Mystery Stories (Nintendo DS) Review

By Adam Riley 10.08.2009

Review for Mystery Stories on Nintendo DS

When the Nintendo DS launched, showing off just how well its touch-screen technology worked, one of the first genres people were crying out for was that of the PC point-and-click adventure, since the tactile lower screen of the DS accurately replicated the movement of a computer mouse. What people did not realise is that another popular style of game from home computers would work wonders as well - the 'seek and find' genre. Nintendo helped to make these types of games popular with its support for Big Fish Games' Mystery Case Files: MillionHeir and now the floodgates have opened. How does's Mystery Stories hold up against other decent DS releases, though?

As with its genre stablemates, Mystery Stories already has an established fanbase from various PC releases such as last year's release Mystery Stories: Berlin Nights and its predecessor Island of Hope. As far as titles of the 'hidden object' ilk go, this series has attempted to develop the basic core concept further with each release, whilst also adding more to pad out the experience in general. Developer has attempted to transfer this onto the dual-screen format - however, Mystery Stories DS somehow lacks the charm of its PC brethren and falls short of Mystery Case Files due to an average storyline, constant revisiting of the same levels and a poor choice of items that are almost unrecognisable at times.

The story follows a young female journalist who stumbles across a Mayan artifact whilst on holiday. Upon taking it to an expert in the field of ancient treasures, they promptly disappear. Throw in some rudimentary romance and you are set up for a long, tiresome ride that is illustrated by poor, almost cardboard cut-out-like, portraits and accompanied by very eclectic music indeed that proves to be rather offensive on the ears after a short time. Thankfully, though, with these types of game you can overlook a weak storyline if the gameplay is up to scratch and Mystery Stories does offer the same enjoyable style of trying to find everyday objects that have been cleverly merged into various different locations. There is even an array of alternative styles included, such as having to identify objects based solely on sounds, or scanning a dark room with a torch to uncover the required items. This certainly makes a nice change from merely being given a list of item names and then scouring a site for them all within the allotted time.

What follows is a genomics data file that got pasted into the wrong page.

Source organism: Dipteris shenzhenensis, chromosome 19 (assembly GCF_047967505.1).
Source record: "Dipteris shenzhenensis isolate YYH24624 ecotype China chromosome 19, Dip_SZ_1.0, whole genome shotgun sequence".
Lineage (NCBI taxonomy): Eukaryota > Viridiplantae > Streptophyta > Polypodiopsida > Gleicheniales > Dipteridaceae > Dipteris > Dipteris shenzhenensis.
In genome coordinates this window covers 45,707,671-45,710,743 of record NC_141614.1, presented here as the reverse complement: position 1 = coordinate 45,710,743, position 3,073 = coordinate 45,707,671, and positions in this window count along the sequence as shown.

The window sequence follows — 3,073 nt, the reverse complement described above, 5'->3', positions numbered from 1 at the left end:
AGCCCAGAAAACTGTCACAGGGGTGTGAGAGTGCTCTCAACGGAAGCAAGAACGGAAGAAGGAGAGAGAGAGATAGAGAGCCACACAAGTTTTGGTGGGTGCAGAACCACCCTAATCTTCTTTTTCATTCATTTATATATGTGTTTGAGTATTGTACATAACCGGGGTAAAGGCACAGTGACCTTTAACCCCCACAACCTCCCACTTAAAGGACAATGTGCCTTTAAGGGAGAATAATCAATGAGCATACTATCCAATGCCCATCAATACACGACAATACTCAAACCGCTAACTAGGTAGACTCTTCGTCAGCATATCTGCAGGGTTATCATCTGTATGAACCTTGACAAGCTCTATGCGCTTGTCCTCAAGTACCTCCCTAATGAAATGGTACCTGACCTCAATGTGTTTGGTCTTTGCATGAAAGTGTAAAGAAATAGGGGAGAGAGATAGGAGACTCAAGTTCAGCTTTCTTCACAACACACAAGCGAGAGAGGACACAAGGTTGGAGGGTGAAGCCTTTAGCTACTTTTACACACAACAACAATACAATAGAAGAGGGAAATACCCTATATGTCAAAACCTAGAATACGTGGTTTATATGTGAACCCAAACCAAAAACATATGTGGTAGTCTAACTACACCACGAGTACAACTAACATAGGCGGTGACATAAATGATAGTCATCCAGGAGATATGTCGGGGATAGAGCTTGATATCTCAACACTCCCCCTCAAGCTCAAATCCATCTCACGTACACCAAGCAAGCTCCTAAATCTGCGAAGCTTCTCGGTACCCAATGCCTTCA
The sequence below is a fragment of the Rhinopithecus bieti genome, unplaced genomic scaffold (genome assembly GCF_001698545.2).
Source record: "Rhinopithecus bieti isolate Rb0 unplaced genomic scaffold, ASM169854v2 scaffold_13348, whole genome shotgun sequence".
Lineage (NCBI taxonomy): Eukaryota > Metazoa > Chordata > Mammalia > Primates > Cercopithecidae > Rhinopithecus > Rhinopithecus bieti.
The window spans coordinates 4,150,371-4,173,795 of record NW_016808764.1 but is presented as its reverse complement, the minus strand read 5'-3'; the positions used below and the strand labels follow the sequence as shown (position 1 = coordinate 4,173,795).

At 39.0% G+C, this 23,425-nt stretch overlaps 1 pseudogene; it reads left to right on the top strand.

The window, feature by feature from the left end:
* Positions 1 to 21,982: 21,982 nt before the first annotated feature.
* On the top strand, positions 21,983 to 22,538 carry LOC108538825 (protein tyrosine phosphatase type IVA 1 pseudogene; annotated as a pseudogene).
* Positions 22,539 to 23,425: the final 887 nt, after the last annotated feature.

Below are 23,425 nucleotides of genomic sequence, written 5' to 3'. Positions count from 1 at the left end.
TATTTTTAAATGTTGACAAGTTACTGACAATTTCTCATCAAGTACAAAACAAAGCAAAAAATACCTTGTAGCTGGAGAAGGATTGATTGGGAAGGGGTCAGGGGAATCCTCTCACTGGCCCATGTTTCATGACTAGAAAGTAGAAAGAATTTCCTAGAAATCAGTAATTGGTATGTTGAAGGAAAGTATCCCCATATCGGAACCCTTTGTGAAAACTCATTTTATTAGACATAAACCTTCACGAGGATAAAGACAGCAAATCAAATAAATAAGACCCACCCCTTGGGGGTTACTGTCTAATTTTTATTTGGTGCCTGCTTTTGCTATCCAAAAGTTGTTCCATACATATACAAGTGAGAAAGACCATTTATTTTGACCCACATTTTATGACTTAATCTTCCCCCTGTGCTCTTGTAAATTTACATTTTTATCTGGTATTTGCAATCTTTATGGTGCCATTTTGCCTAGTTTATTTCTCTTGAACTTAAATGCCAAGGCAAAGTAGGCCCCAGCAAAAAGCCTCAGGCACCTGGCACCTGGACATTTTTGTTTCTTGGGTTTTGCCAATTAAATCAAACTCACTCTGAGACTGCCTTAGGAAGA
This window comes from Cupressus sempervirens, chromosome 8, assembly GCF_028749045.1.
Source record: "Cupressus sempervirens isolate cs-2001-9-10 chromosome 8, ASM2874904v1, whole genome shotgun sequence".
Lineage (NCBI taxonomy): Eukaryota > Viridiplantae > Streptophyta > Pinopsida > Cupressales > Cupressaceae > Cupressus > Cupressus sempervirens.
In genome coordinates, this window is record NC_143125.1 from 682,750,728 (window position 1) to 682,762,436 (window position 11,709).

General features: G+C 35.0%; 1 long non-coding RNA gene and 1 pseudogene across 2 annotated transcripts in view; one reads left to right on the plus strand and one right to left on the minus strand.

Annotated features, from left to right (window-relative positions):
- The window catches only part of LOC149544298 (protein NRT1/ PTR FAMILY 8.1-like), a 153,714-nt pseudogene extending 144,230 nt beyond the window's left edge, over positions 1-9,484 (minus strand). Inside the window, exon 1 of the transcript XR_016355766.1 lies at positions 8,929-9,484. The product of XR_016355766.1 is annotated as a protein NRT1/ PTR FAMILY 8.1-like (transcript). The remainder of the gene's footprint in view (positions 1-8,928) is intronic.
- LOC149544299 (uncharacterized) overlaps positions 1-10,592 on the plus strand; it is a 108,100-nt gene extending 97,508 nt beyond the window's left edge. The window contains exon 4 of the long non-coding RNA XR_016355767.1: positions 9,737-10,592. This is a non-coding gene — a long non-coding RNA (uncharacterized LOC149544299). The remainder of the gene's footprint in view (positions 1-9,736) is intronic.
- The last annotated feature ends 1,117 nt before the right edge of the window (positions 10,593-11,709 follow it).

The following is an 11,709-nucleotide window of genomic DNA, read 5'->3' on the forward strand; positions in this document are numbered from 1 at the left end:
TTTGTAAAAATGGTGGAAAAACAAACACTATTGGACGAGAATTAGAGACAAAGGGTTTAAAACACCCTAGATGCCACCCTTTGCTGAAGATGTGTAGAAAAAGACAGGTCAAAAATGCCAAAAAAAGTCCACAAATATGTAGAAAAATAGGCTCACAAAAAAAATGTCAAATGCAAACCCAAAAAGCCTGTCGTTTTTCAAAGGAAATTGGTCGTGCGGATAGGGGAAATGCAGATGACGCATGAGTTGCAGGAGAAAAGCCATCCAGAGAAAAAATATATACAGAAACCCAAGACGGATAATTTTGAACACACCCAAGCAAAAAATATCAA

Screenshot for Mystery Stories on Nintendo DS

Unfortunately the visuals appear to have not been tweaked to suit the small screen of the DS, leading to areas being too cluttered. Additionally the actual graphics themselves are below par, with too many dark colours leading to certain objects being almost impossible to identify without randomly tapping on the screen (which incurs a time penalty if done too much). There are even times where you definitely think you have spotted the hidden object, but it actually takes a few taps to get the game to acknowledge your action. On top of this, gamers must regularly head back to the same areas to look for many of the same items they have already searched for (particular objects appear far more often than others, for some unusual reason) and they are generally not even items related to the story itself.

If you can get past the disappointing drawbacks, Mystery Stories is somewhat fun in places and the whole 'seek and find' mechanic continues to be as enjoyable as always. With several other choices in this genre that serve up a far better experience on the whole, though, it proves to be quite difficult to really recommend this above something like Mystery Case Files or the impending release of Cate West: The Vanishing Files.

Screenshot for Mystery Stories on Nintendo DS

Cubed3 Rating

Rated 5 out of 10


The PC versions of Mystery Stories may have improved with time, but this DS edition is definitely a step backwards, with some issues cropping up that simply should not be arising on the platform four years into its existence. Patient gamers may find its core gameplay enjoyable, but Mystery Case Files is a far better option.


Avanquest Software







C3 Score

Rated $score out of 10  5/10

Reader Score

Rated $score out of 10  0 (0 Votes)

European release date Out now   North America release date Out now   Japan release date TBA   Australian release date Out now   


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